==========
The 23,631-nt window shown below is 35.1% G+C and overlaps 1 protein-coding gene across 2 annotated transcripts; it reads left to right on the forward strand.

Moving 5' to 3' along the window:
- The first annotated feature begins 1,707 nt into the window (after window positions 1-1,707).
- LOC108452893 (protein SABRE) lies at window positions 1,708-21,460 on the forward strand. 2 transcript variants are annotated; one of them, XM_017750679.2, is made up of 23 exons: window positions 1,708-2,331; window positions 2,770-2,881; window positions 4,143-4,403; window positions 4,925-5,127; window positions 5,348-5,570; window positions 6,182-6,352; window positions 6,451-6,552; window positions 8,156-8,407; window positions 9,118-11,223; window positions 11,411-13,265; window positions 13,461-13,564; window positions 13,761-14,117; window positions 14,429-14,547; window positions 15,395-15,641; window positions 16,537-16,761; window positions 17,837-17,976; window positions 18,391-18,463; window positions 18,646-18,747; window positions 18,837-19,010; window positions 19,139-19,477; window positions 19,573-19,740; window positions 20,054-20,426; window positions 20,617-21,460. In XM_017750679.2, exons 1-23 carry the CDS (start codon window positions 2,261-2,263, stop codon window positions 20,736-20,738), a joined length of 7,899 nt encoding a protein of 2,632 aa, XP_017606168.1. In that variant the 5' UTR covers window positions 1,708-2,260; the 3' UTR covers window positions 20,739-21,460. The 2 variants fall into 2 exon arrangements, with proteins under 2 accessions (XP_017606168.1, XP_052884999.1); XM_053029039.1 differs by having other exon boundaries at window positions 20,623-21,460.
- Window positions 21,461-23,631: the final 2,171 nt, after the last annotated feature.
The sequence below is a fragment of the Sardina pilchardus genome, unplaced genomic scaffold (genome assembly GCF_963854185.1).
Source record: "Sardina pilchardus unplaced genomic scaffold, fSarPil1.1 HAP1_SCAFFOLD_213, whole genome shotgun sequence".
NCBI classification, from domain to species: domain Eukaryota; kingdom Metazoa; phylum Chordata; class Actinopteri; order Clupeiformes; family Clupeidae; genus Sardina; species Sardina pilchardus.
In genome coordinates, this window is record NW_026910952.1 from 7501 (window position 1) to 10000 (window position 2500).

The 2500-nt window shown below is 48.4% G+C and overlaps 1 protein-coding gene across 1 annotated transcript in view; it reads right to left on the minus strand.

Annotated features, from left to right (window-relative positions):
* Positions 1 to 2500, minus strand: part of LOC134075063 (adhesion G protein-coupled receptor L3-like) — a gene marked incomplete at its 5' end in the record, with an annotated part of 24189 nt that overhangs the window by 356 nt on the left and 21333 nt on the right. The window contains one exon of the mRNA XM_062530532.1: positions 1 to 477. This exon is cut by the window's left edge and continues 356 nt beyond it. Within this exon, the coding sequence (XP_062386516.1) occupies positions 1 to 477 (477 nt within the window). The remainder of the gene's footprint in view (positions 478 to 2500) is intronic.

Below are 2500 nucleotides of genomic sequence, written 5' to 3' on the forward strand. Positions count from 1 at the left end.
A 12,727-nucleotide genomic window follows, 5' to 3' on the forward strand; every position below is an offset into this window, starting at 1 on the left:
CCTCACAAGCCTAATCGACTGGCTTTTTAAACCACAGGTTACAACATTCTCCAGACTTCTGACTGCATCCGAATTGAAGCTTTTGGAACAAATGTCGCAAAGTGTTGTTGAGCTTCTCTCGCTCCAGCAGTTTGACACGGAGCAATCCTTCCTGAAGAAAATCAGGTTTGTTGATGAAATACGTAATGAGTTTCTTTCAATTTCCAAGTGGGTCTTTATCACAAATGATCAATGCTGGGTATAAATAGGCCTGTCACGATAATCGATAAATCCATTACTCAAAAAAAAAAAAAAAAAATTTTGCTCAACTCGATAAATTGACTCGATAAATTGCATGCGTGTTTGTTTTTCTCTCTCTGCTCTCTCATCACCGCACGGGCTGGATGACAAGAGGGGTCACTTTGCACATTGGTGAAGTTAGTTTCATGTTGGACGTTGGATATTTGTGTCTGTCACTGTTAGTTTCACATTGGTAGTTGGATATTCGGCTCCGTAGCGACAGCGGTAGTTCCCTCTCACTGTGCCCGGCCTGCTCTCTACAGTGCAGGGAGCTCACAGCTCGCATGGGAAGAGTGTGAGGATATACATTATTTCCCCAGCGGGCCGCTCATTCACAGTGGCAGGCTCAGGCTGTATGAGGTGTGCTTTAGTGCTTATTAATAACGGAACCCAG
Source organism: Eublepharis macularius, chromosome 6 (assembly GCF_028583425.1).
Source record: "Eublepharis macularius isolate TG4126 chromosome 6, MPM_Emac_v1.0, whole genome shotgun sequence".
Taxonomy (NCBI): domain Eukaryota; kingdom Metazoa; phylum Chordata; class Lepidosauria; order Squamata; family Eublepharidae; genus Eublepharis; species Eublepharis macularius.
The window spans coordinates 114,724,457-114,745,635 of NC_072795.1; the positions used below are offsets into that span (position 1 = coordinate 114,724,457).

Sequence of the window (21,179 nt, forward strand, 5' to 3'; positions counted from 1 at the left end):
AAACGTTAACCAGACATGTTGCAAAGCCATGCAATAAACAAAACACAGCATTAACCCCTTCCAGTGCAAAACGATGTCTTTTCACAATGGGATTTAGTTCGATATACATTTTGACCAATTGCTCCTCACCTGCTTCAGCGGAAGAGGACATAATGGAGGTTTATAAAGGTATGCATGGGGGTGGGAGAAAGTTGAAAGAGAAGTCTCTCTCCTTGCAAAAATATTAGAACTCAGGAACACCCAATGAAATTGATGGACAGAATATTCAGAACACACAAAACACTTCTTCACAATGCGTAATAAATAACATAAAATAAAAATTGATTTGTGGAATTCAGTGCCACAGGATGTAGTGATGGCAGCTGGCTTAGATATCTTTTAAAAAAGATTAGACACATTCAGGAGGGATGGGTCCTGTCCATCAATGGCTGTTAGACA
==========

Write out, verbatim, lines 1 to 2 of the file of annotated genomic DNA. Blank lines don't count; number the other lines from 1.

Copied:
The 23,631-nt window shown below is 35.1% G+C and overlaps 1 protein-coding gene across 2 annotated transcripts; it reads left to right on the forward strand.

Moving 5' to 3' along the window: